Friday, April 27, 2012
“Health Information Equity”, a Conference sponsored by the National Network of Libraries of Medicine –New England Region (NNLM-NER), April 4, at UMass. Worcester, Shrewsbury campus.Report by Marianne Burke (replacement for March 30 CTS seminar) .
The purpose of the conference was to bridge themes of health equity, cultural issues in access to care, and technology. The Conference was attended by medical and public librarians, public health workers, AHEC representatives and Regional Medical Library staff . Many attendees, like myself, have conducted health information outreach projects and have had NLM - sponsored contracts.The first speaker was Janine Anzalota Program Director at the Boston Health Commission. She spoke on “Health Equity and Health Disparities” She presented data and analysis from the Boston Health Commission demonstrating that health disparities that show up by race are actually inequities i.e.the result of structural and institutional racism and therefore a social justice issue.
The second speaker was Jessamyn West, a Vermont librarian who consults with rural public libraries on technology and information acess. She spoke on the continued Digital Divide. She provided data (Pew studies)showing that digital access disparity parallels health disparity in populations by race, socio-economic class, and region. We discussed how the lack of computing and network resources can translate into health literacy disparities in communities. Since so much health information is communicated at the family and community level, the lack of technology access may make the dispersion of information throughout communities slower. Public libraries have been a great leveler providing high speed internet access across rural and didadvantaged urban regions; they are also good sources of health information. Studies have shown that library –based internet need exceeds capacity, and that many inquiries at libraries are health-related.Gary Kreps’ PhD Dir, Center for Health and Risk Communication at George Mason U. spoke on “Digital Divide, Health Information, and Technology Adoption“. He argued that access to relevant health information helps both health care providers and consumers achieve their goals. He did not present evidence so much as lists of pilot projects or promising information strategies, such as mobile technology health apps, and online peer support/advocacy communities, that may bridge health and IT related divides.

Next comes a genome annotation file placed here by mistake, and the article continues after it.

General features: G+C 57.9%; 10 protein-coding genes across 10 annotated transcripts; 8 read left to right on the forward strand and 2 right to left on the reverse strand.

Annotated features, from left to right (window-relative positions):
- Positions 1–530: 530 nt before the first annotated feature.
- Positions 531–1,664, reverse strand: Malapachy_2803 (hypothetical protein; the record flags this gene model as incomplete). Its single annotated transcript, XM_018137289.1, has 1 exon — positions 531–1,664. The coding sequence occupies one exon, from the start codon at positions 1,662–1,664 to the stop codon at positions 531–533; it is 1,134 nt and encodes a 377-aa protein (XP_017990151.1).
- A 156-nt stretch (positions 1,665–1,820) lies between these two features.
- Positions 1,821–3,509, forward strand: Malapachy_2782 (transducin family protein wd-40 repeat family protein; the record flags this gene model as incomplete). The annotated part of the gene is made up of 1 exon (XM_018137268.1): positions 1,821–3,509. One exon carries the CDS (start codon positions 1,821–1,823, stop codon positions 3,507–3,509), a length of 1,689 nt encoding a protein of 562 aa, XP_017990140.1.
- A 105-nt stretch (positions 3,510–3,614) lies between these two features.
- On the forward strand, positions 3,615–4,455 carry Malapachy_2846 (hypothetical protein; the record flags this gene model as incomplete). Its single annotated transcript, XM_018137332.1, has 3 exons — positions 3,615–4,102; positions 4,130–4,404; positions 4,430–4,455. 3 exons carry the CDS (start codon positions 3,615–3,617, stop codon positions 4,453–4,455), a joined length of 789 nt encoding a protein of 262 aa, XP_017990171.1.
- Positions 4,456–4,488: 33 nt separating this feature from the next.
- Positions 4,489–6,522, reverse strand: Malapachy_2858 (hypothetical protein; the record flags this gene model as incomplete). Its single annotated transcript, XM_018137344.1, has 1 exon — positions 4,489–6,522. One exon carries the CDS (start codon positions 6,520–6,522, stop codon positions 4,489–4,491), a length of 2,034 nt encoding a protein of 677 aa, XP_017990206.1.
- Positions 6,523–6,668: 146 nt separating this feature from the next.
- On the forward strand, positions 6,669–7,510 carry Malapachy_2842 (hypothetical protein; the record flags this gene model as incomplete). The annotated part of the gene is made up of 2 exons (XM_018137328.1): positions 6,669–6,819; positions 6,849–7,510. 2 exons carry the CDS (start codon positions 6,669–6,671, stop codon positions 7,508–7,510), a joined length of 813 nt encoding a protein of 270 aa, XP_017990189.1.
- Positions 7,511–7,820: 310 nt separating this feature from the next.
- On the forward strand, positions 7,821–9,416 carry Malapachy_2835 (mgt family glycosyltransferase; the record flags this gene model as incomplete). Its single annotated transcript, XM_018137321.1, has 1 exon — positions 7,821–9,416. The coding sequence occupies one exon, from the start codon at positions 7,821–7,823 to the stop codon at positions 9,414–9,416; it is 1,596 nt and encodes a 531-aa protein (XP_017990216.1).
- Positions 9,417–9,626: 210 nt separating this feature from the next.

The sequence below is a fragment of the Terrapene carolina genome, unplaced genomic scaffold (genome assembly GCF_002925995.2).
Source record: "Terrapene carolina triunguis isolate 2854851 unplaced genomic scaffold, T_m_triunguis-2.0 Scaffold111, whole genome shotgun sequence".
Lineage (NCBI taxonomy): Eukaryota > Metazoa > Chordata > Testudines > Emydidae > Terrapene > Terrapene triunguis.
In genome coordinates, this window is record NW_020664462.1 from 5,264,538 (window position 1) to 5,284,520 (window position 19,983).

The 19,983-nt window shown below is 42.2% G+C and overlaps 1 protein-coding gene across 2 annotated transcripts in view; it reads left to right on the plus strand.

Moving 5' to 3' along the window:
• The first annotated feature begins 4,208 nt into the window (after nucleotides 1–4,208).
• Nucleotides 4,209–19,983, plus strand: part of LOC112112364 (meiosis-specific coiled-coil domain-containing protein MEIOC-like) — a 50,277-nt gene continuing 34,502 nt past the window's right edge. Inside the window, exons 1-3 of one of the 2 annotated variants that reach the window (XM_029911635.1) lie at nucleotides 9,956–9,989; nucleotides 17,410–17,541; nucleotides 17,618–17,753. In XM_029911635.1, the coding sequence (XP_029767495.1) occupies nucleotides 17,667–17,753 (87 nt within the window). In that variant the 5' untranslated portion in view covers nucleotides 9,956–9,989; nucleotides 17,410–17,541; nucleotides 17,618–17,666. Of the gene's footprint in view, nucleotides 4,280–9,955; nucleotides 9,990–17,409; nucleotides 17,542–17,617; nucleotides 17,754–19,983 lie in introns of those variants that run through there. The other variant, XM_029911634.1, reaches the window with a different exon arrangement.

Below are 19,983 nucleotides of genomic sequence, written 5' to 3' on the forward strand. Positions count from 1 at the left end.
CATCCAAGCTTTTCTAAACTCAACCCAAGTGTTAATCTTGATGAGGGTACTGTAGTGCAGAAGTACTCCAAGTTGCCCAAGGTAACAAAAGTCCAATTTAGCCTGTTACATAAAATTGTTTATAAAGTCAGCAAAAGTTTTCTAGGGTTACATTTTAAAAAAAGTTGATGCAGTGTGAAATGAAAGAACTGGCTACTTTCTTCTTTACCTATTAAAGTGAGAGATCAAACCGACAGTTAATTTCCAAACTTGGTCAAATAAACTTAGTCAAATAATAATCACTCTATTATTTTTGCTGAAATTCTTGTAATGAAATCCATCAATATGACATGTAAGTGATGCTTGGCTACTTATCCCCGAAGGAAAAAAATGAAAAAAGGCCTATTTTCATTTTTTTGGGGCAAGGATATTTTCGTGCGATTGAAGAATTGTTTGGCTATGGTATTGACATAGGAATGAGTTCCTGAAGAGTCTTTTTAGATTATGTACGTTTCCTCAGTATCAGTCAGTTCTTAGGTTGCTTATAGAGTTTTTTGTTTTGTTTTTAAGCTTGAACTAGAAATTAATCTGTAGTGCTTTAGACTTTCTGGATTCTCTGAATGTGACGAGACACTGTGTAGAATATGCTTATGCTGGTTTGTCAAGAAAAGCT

This was a good conference for me relative to my work and research.
Posted by marianne at 4/27/2012 11:39:00 AM